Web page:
Pregnancy with Music
Kristin Padilla, RN, BSN, RNC
For most pregnant women, pregnancy is an exciting time filled with the anticipation of the upcoming delivery and holding their bundle of joy for the first time. The bond between a mother and her baby is both literal and figurative during pregnancy. It is essential that a pregnant mom-to-be does her very best to live the healthiest lifestyle possible because this has a profound effect on not only the ease of the pregnancy and decrease in complications such as gestational diabetes, but for the health and well-being of her baby, both in the womb and after birth.
In the Ob-Gyn office, emphasis is placed on teaching a woman how to keep her body as healthy as possible during pregnancy, such as getting regular exercise, no alcohol, taking prenatal vitamins and avoiding certain foods. This is extremely important but there is also the mind and spirit of a pregnant women that can be overlooked in traditional Ob-Gyn offices. The mind and spirit components of a women that make up the whole need to be nurtured during this time as well and contribute greatly to the health and well-being of both mother and baby.
Thankfully, in Western civilization we have begun to embrace alternative therapies (many of which have been used for hundreds of years in Eastern cultures) along with traditional medicine in our care. For example, many moms-to-be are using music therapy as a component of their care during pregnancy with very positive effects on the mother during the prenatal period and labor leading to positive outcomes with their babies.
Studies have shown that babies cannot only hear sound in the womb but this begins at a relatively early stage in the pregnancy. Any pregnant mother will tell you that babies will react with varying movement in reaction to different sounds. In a study at the Queen’s University of Belfast, Dr. Hepper and Shanidullah showed via ultrasound that babies as young as 19 weeks will respond with movement when presented with auditory stimuli. Several other studies have shown accelerations (increases) in fetal heart rates when presented with music, their mother’s voice and other noises. When music therapy is a part of holistic care of a pregnant woman, the baby responds and benefits as well.
Recognizing the bonding created and the benefits of “music, movement, poetry, and color” in the nurturing of mothers, babies and family during and after pregnancy, the Center for Prenatal and Perinatal Music, in Austin, Texas, was created and is run by Giselle E. Whitwell. She is a Board Certified Music Therapist, Birth Doula, Childbirth Educator and Prenatal Parenting Instructor. Ms. Whitwell states that the Center for Prenatal and Perinatal Music was “created in order to assist mothers, teenagers and couples in realizing their journey through pregnancy and birth in a holistic and supportive environment.” Several services are offered and tailored to the needs of the pregnant women and her family. These include individual prenatal music sessions, group sessions by trimester, couple or family sessions, even private home or hospital sessions. Music Therapy Assisted Childbirth and Sound Doula Support are services offered as well. In Music Therapy Assisted Childbirth, the goal is “aiding mothers in the attainment of a natural birth (most often free of drugs)” through creation and practice with a music program designed by the client and music therapist for use in the Labor and Delivery setting. In working with her clients, Ms. Whitwell has used Dr. Daniel Kobialka’s album “Velvet Dreams” as well as others to create the soothing sounds to assist women in their labor. The Sound Doula Support allows clients to receive continued labor support utilizing the music chosen previously along with the support of a Doula (a birth assistant that stays with the laboring mother throughout the labor and birth, as well as during the immediate postpartum period).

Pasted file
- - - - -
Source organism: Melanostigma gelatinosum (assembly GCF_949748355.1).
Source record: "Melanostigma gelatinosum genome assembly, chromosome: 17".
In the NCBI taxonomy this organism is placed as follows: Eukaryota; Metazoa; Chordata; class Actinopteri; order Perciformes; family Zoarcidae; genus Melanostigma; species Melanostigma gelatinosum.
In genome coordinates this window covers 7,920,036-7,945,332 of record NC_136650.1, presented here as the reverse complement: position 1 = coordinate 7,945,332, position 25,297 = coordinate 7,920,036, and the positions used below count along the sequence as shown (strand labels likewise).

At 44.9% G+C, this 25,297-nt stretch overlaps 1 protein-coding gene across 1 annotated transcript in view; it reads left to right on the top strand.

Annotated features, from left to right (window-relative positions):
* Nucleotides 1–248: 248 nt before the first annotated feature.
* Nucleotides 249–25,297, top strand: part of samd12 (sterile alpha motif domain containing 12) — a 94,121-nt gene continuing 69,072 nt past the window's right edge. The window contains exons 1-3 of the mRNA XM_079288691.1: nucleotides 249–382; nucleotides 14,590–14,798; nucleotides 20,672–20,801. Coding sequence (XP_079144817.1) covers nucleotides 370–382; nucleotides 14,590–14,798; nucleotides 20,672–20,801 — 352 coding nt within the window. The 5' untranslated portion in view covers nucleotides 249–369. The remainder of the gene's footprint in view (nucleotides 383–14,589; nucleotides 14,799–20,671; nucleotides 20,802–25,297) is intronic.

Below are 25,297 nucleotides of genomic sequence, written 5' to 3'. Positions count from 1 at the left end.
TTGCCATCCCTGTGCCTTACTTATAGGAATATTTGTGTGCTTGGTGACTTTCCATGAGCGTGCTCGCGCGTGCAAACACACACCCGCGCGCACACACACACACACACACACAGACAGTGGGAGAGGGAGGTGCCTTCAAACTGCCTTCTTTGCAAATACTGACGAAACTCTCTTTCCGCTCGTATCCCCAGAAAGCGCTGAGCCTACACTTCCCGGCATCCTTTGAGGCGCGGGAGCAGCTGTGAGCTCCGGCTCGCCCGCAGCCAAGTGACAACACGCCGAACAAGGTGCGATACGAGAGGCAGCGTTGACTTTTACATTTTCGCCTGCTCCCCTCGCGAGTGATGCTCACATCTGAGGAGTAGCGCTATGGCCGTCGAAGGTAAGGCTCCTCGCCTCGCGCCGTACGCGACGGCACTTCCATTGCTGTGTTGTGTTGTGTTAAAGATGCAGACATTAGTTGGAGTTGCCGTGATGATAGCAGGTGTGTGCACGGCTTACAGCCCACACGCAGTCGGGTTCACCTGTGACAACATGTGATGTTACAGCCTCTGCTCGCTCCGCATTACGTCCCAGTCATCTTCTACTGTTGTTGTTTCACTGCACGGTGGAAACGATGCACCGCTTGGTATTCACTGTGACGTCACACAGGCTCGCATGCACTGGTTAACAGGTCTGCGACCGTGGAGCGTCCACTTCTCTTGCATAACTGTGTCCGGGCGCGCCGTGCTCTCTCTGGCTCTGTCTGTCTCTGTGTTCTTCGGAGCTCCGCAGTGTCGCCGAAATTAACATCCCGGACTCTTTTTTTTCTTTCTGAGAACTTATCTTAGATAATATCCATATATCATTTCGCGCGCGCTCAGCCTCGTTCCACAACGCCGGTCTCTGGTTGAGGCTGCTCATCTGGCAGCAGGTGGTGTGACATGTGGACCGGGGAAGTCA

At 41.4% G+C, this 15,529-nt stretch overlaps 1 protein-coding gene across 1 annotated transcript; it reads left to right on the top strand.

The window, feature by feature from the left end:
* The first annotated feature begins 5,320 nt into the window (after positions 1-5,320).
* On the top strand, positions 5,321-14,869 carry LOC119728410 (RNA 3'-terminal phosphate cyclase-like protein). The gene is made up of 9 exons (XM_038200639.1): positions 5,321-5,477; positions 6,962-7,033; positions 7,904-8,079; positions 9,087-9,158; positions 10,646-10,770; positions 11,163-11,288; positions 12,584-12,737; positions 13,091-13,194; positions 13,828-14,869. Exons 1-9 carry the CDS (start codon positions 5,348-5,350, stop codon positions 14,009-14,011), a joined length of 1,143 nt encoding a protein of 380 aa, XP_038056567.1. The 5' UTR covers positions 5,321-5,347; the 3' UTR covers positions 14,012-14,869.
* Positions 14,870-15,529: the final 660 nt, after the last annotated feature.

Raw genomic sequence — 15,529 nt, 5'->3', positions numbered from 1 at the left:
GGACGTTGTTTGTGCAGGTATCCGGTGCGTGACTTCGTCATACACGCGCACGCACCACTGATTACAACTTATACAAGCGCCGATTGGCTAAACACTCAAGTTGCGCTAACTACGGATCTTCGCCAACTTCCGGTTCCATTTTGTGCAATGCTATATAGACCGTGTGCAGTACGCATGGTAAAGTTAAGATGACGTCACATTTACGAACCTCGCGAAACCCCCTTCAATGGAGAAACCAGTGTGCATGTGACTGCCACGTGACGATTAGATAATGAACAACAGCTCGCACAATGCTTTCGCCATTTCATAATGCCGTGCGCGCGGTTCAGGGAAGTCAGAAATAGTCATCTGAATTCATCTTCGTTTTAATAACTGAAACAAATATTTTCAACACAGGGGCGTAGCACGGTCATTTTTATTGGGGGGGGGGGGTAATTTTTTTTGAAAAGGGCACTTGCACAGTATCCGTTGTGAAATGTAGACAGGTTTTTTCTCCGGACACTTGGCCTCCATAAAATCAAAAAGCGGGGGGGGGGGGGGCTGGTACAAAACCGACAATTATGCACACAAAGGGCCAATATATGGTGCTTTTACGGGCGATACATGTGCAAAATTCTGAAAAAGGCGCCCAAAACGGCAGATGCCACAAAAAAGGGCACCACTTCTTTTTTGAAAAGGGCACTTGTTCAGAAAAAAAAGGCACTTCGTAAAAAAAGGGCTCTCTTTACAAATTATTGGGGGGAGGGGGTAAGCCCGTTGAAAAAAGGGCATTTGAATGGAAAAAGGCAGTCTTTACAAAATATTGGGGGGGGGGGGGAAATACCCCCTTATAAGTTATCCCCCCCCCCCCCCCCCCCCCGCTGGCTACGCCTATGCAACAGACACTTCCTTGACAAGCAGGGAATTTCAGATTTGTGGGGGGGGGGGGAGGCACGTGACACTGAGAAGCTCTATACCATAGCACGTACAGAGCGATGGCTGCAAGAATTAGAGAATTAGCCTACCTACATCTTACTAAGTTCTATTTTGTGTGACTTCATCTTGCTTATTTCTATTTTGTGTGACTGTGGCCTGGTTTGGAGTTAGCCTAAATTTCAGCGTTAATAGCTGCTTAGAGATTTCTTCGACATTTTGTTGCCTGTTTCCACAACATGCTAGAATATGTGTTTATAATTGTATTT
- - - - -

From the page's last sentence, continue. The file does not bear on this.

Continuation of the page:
photo courtesy of Giselle Whitwell
Giselle Whitwell notes many benefits of Prenatal and Perinatal Music Therapy such as stress relief, early bonding, support of emotional, spiritual, physical and mental well-being, “creating a transition from the baby’s inner environment of the womb to the outer world through lullabies and the womb-song” and individual preparation for labor and delivery. The many testimonials of mothers and couples that have had positive birthing experiences though music therapy speak for the positive effect that music can have in a positive birthing experience and bonding with a baby, both before and after delivery.
For more information, please visit the Center for Prenatal and Perinatal Music website at http://www.prenatalmusic.com. For information regarding the music referenced visit http://www.wonderofsound.com
Hepper P, Shahidullah B. Development of Fetal Hearing. Archives of Disease in Childhood. [serial online]. September 2, 1994; 71(2):F81-7. Available from: CINAHL Plus with Full Text, Ipswich, MA. Accessed March 4, 2010.
Whitwell G. Center for Prenatal and Perinatal Music. 2009. Available at: http://www.prenatalmusic.com. Accessed March 4, 2010.Note:
The Posts provided are for informational purposes only and are not intended to diagnose or treat any condition.
For more information, please visit the Center for Prenatal and Perinatal Music website at www.prenatalmusic.com.